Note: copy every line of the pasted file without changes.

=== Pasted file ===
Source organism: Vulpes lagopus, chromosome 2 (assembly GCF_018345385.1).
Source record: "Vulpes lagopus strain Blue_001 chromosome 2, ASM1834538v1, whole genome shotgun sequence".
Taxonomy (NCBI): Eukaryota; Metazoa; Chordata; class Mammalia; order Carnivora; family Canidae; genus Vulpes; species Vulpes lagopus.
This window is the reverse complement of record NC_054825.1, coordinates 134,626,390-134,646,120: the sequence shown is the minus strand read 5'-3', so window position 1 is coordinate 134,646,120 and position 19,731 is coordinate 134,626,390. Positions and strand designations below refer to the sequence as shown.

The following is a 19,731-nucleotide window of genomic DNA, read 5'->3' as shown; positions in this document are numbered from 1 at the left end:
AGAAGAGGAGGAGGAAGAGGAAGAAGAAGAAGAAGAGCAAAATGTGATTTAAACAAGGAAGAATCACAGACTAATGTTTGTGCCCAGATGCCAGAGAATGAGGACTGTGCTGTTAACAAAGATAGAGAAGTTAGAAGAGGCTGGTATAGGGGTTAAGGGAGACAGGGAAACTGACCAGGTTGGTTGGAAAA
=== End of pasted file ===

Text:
Source organism: Vulpes lagopus, chromosome 2 (assembly GCF_018345385.1).
Source record: "Vulpes lagopus strain Blue_001 chromosome 2, ASM1834538v1, whole genome shotgun sequence".
Taxonomy (NCBI): Eukaryota; Metazoa; Chordata; class Mammalia; order Carnivora; family Canidae; genus Vulpes; species Vulpes lagopus.
This window is the reverse complement of record NC_054825.1, coordinates 134,626,390-134,646,120: the sequence shown is the minus strand read 5'-3', so window position 1 is coordinate 134,646,120 and position 19,731 is coordinate 134,626,390. Positions and strand designations below refer to the sequence as shown.

The following is a 19,731-nucleotide window of genomic DNA, read 5'->3' as shown; positions in this document are numbered from 1 at the left end:
AGAAGAGGAGGAGGAAGAGGAAGAAGAAGAAGAAGAGCAAAATGTGATTTAAACAAGGAAGAATCACAGACTAATGTTTGTGCCCAGATGCCAGAGAATGAGGACTGTGCTGTTAACAAAGATAGAGAAGTTAGAAGAGGCTGGTATAGGGGTTAAGGGAGACAGGGAAACTGACCAGGTTGGTTGGAAAA